Its always best to have a safe and secure campsite. It’s important to ensure that no rattlesnakes get into your camping area, or you could be facing a very serious problem.
Campsite Features That Attract Rattlesnakes
- Wood and rock piles
- Caves and rock outcroppings
- Nearby trees and tall grasses.
- Rodents that feed on food crumbs.
- Open tents
- Tent overhangs, lean-tos, or tarps that make shade for snakes.
- Clothing piles
- Trash piles
- Water runoff, puddles, ponds, and small streams.
- Easy access to food storage and crumbs.
Campers that hike or drive into rattlesnakes’ territory are entering their world, not the other way around. A camper could setup their campsite near a snake’s den or hunting grounds. These snakes will then come out at night in the area to find food, which includes slithering into a campsite.
Rattlesnakes also like to eat, and they hang out in areas that have plenty of easy food sources. Hikers and campers that leave crumbs and open food containers make easy targets for rodents and the rattlesnakes that prey on them.
If you camp near a body of water, bugs, and snakes will likely be in the area.
Also, camping in the woods and near fallen trees means a rattlesnake may be living nearby hidden underneath one of these. Piles of rocks and rock outcroppings are also favorites for rattlesnakes to hide and make dens in. Large rocks are also very good at absorbing heat, so they allow a rattlesnake a place to cool down when it gets too hot.
Rocks are also places where a rattlesnake can find food, which also likes to hide underneath and between them. Predators such as hawks hunt rattlesnakes, so rock piles and outcroppings allow them to escape being eaten.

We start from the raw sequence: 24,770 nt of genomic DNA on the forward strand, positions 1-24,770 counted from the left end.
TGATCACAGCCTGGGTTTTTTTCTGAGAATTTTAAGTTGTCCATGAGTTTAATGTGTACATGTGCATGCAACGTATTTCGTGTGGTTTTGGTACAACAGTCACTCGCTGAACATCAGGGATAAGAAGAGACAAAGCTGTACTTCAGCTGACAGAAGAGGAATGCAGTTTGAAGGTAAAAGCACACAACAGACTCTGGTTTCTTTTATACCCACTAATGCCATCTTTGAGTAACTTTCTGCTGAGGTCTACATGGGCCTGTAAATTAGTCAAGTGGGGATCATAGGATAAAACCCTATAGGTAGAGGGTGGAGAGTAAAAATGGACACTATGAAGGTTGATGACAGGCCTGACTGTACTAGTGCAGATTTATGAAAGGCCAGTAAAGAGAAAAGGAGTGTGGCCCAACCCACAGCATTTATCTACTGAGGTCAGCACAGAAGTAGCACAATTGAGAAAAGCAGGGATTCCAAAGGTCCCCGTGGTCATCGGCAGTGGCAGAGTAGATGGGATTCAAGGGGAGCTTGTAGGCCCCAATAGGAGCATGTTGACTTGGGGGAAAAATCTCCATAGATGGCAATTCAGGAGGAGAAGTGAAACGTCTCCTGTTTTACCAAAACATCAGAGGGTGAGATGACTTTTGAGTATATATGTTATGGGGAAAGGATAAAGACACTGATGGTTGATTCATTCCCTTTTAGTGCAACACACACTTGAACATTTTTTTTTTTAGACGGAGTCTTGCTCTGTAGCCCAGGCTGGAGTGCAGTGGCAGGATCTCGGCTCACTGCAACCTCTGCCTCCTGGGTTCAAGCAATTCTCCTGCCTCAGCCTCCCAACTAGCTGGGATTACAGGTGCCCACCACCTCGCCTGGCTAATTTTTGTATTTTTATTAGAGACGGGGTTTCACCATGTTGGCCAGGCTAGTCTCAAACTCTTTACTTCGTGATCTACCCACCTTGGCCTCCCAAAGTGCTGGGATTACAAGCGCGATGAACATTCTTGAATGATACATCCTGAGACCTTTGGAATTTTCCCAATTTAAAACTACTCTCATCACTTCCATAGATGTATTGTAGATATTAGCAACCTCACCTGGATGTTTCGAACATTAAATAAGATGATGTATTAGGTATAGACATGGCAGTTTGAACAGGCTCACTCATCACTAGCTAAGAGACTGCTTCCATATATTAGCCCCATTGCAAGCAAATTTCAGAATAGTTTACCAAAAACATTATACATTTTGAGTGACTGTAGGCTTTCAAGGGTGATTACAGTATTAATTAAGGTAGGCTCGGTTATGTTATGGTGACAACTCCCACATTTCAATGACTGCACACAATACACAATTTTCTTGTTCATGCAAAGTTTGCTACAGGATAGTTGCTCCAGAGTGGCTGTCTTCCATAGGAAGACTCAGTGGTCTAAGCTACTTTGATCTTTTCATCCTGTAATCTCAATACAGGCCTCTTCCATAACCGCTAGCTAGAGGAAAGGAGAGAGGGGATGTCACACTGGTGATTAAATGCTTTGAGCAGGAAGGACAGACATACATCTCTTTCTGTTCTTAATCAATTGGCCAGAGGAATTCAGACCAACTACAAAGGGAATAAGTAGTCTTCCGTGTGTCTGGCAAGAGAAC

Food In Your Campsite
Rattlesnakes do not like human food, but small vermin do, including mice and large insects.
If you have a campsite in one place for long enough and you have food crumbs, open storage containers, or trash piles, then snakes will follow the rodents that feed on these. Even your cooking utensils that you did not clean can ultimately attract a rattlesnake into your campsite.
Preferred Rattlesnake Habitats
Rattlesnakes like desert regions, forests, and areas near bodies of water, especially rivers. These water sources will bring small prey close to the banks, which rattlesnakes hunt.
Rivers and lakes also often have rocky shores which allow snakes to hide close to the water. Always be careful about roaming along a shoreline and stepping between large rocks or getting out of the water.
Escape From Predators and Hot Summer Days
Rattlesnakes will seek cool resting places on hot summer days. This is due to their cold-blooded nature and the affect the hot weather will have on their body temperature. While they like it warm out, they do not want to overheat and need shade to cool off like other animals.
Predators, such as hawks, or large 4 legged mammals will eat or harm a rattlesnake. To escape these threats, rattlesnakes will seek for safe places to hide. If your tent is nearby and empty, a rattlesnake may slither into or underneath it to be safe.
Rattlesnakes will not try to get into your tent while you are in it because they do not prey on humans. In fact, rattlesnakes are mostly afraid of humans and try to avoid them. They also prefer natural shelters over manmade ones such as tents and sheds. But, like all living things that are threatened, a rattlesnake will do what it has to do to survive.
Are Rattlesnakes Attracted to Fire Pits?
Fire pits (whether they have a fire running or not) do not in themselves attract rattlesnakes. However, nearby woodpiles, if left untouched long enough, will attract rodents and snakes.
If you have a fixed camping spot where you keep a pile of firewood, a rattlesnake might make it a hiding space.
People leave crumbs and trash around fire pits, which will attract hungry vermin and insects. Fire pits that are left open during rainy weather can create standing water inside which will also attract insects and pests.
Make sure to always clean up the area near a fire pit and cover it when you are not using it.
How Far From Brush & Rocks Should Your Campsite Be?
Your campsite should be as far away as possible from brush and rocks. It is best to use well-worn campsites that have been used recently and do not have brush overgrowth. Previous campers could have stomped around quite a bit and scared away any small animals, snakes, and rodents before you get there.